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Calgary Flames' playoff chances snuffed out by Vancouver Canucks

The Hockey News

The Hockey News

VANCOUVER - A third straight year out of the playoffs has Calgary Flames players shaking their heads.

The slumping Flames were officially eliminated from the post-season race Saturday as they dropped a 3-2 decision in overtime to the Vancouver Canucks.

"It's worse than being disappointed," said coach Brent Sutter. "We never got the job done. The last eight games, nine games now, you win one game in regulation. It's not going to be good enough. We didn't play as well as we needed to down the stretch."

The Flames appeared to be in good shape three weeks ago. They reeled off five straight wins from March 6-15 and were playing their best hockey of the season. Since then, they've gone 1-4-4, scoring just 14 goals and allowing 26. Many of those games were against teams they were fighting with to make the post-season.

"The last nine games we had a tough time scoring goals," said captain Jarome Iginla, "I ran into a drought, a lot of us ran into a drought and we didn't get any goal support. Unfortunately we all went cold at the same time."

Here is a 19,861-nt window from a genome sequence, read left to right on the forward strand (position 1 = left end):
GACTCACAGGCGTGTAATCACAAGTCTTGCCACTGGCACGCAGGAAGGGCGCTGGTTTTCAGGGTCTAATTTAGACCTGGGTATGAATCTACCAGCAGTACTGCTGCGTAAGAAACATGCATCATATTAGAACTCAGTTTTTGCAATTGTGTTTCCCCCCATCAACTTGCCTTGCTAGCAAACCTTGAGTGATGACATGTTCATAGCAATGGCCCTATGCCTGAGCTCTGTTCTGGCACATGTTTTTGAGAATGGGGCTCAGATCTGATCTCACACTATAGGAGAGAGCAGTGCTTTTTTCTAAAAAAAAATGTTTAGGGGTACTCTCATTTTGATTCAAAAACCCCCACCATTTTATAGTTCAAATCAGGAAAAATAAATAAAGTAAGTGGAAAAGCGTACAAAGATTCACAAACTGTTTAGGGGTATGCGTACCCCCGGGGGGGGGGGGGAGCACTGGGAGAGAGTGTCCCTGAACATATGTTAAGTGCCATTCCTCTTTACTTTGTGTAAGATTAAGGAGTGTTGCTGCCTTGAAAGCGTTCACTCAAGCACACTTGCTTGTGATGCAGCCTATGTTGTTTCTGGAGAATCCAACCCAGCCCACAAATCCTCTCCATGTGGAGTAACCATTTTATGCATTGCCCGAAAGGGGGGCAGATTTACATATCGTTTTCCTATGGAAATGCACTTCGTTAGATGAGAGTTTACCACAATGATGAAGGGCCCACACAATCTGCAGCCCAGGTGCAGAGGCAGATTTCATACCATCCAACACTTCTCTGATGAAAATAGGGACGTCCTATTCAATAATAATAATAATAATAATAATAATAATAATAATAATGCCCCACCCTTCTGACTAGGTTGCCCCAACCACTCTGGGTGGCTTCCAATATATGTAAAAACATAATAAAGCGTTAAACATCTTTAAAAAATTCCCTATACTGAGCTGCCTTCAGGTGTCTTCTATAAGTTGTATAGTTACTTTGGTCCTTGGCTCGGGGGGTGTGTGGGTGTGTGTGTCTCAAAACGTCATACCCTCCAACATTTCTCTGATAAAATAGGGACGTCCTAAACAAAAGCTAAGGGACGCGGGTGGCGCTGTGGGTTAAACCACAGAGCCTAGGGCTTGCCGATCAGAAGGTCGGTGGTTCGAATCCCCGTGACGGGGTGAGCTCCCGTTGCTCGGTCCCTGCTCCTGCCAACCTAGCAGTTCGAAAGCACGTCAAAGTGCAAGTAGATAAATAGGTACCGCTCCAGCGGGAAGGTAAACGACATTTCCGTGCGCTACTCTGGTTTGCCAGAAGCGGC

Olli Jokinen was encouraged with Saturday's performance against first-place Vancouver, but still disappointed.

"Once you put that jersey on you have to play for that logo and you have to show some pride," said Jokinen, who scored Calgary's first goal against Vancouver. "I think that way we showed up and we played pretty hard, but we felt short again."

Flames GM Jay Feaster faces a plethora of difficult decisions this summer, but he has shown a reluctance to do a complete roster overhaul. He was a buyer prior to the trade deadline, acquiring Mike Cammalleri for Rene Bourque, and refused to part ways with veteran talent for prospects who could help in years to come.

Now he is faced with an aging core that includes Iginla (34), Jokinen (33) and Miikka Kiprusoff (35). Iginla and Kiprusoff were the key cogs in Calgary's 2004 run to Game 7 of the Stanley Cup final, but they are no longer in their prime.

In total, Calgary has nine players that are 30 or older.

"As a player you never want to believe that the answers aren't in the room," defenceman Mark Giordano said when asked if the team will be rebuilt.

"It's tough because at times we've shown that we can be a really good hockey team and be a team that battles with good teams and is right there, but at times we haven't. Until anyone tells us differently we believe in each other."



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